Fluctuation properties of precipitation. Part III: On the ubiquity and emergence of the exponential drop size spectra
Negative-exponential distributions have been used to characterize raindrop size spectra since the earliest experiments in the 1940s and it is by now well established that they emerge in a limit as progressively more space and/or time averaging is performed. A simple probability factorization argument is used to discuss a statistical interpretation of the ubiquity of the exponential size spectra and its emergence in the limit of extensive averaging. The authors employ the "patchy" rain approach and the associated non-Poissonian counting statistics, developed in the previous two papers of this sequence, to elucidate the "asymptotic" conditions required for the emergence of the limit distribution and to explain such observations as the "Waldvogel N0 jumps," relatively rapid emergence of the exponential spectra in exceptionally steady rain, strong deviations of the "instantaneous" distributions from the average shape, and the fact that exponential spectra are seldom seen in individual rain events. Computer simulations and data analyses are also presented to support our interpretation of these phenomena.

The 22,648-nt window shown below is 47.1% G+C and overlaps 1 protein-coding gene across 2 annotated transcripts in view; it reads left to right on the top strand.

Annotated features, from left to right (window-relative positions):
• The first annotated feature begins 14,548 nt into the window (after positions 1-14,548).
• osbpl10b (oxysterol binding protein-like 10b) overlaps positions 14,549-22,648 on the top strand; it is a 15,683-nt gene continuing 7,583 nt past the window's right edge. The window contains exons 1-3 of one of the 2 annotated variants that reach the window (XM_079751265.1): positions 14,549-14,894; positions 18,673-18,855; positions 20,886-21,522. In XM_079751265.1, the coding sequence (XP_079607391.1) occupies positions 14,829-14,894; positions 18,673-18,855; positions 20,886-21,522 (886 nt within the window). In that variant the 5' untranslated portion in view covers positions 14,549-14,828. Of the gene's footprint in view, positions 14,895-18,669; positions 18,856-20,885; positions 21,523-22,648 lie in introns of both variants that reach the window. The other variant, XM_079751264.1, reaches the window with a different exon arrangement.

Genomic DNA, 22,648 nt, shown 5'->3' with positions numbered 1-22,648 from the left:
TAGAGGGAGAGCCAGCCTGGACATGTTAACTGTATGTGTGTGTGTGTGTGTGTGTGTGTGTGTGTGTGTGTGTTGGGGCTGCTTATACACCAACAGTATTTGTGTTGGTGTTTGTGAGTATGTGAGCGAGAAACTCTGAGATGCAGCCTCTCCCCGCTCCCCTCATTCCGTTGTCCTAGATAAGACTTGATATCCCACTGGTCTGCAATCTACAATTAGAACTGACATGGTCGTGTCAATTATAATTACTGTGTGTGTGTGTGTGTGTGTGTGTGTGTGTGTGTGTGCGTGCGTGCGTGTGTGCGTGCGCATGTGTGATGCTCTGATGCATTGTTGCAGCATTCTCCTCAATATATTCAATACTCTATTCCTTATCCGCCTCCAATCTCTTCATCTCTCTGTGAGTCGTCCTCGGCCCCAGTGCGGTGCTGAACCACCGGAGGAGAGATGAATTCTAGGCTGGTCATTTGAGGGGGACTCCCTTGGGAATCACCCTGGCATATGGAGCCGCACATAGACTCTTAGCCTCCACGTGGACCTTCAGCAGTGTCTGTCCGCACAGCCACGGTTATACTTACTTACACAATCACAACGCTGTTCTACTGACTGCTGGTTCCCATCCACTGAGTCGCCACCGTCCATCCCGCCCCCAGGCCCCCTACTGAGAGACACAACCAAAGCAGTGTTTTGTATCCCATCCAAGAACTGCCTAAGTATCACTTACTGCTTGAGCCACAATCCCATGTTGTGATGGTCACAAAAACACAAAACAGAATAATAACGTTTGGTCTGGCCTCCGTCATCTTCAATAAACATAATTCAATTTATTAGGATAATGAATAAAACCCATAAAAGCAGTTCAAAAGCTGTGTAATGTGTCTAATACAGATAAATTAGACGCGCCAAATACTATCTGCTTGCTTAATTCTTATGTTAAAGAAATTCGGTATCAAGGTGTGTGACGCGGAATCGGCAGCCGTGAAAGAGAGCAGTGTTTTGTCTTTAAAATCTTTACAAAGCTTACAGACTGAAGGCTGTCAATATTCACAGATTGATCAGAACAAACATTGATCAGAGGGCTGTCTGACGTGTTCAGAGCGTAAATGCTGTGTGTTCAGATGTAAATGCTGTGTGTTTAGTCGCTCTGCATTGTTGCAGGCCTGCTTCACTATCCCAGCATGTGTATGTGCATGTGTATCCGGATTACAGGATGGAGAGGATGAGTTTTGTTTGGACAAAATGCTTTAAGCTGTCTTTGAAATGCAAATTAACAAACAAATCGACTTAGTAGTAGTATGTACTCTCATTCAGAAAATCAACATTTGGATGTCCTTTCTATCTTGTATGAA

Journal of the Atmospheric Sciences
Fluctuation properties of precipitation. Part III: On the ubiquity and emergence of the exponential drop size spectra.
Journal of the Atmospheric Sciences,
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